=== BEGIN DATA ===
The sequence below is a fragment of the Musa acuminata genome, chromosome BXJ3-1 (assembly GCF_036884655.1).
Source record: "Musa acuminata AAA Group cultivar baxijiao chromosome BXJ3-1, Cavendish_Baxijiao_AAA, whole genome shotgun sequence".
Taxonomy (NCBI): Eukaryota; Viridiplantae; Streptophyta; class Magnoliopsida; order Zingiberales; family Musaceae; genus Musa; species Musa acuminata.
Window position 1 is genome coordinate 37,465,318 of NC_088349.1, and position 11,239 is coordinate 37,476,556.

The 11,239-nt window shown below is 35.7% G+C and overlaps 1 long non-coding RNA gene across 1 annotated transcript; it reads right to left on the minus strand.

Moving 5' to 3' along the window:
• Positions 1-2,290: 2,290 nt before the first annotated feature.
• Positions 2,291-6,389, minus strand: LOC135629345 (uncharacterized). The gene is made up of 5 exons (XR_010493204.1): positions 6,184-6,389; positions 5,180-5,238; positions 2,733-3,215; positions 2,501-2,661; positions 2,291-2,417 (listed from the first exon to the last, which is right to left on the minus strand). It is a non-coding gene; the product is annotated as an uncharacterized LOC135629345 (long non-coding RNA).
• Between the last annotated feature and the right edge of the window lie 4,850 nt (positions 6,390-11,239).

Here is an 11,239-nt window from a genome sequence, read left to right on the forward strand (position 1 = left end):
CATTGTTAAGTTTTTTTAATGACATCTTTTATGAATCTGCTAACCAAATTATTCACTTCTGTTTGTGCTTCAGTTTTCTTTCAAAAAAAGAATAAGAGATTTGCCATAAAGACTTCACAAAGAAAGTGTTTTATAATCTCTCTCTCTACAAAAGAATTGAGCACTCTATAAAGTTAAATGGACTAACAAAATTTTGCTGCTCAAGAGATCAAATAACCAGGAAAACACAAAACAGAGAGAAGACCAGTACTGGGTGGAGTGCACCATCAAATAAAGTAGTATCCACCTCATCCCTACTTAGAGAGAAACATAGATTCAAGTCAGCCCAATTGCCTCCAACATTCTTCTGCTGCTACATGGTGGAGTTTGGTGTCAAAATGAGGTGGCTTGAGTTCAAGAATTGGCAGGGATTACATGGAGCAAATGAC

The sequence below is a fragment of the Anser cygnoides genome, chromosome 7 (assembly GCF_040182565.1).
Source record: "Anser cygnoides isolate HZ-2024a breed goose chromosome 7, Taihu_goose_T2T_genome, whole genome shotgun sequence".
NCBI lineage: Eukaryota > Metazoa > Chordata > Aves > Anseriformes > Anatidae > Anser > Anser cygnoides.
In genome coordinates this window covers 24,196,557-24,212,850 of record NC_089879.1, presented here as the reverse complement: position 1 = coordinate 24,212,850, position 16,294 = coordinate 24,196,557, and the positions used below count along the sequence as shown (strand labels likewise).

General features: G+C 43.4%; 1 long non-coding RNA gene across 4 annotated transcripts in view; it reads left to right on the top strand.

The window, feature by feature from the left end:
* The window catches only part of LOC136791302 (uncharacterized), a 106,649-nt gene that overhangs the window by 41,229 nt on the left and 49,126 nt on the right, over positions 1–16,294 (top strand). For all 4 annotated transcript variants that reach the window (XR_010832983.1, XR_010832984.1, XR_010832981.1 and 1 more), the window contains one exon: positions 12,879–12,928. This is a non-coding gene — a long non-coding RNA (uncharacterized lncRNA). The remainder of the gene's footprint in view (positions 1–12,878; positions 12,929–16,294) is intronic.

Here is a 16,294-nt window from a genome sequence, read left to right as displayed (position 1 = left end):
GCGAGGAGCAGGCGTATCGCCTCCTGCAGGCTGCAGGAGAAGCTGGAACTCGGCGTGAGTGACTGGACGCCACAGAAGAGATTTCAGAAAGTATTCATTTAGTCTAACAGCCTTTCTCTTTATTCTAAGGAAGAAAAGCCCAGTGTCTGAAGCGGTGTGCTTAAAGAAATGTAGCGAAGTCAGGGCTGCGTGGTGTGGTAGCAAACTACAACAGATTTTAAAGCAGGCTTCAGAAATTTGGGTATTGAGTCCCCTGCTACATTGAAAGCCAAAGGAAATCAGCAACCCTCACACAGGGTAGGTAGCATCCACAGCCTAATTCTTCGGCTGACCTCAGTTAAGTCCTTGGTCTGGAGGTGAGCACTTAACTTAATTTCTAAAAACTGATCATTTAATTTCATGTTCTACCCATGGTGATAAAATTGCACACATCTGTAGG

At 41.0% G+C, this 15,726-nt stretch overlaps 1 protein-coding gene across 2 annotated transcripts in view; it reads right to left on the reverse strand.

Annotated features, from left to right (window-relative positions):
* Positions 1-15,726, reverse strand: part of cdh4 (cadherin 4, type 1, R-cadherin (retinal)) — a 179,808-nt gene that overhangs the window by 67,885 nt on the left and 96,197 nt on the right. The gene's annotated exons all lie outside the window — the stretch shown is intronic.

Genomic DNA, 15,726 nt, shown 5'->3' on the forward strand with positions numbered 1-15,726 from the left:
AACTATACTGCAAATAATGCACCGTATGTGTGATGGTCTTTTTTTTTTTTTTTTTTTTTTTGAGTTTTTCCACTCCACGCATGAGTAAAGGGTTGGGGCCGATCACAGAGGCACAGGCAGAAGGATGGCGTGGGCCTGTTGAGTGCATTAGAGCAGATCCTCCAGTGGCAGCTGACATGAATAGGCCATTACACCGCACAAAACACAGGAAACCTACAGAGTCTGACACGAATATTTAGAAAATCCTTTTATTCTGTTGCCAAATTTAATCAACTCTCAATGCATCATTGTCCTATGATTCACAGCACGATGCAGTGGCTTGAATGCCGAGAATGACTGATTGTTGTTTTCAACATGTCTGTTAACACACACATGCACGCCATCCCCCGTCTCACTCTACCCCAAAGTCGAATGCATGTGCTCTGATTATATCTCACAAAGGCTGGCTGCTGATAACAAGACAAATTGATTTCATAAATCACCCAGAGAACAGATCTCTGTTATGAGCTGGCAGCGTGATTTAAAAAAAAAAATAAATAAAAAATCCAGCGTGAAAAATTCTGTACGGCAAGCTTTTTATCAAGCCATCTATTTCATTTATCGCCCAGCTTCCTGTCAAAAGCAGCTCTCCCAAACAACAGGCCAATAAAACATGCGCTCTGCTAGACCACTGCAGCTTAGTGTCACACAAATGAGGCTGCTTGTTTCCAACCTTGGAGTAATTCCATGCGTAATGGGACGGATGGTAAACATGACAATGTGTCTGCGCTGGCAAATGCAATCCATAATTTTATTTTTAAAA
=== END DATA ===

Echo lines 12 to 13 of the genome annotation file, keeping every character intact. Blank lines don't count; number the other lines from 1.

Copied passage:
The sequence below is a fragment of the Anser cygnoides genome, chromosome 7 (assembly GCF_040182565.1).
Source record: "Anser cygnoides isolate HZ-2024a breed goose chromosome 7, Taihu_goose_T2T_genome, whole genome shotgun sequence".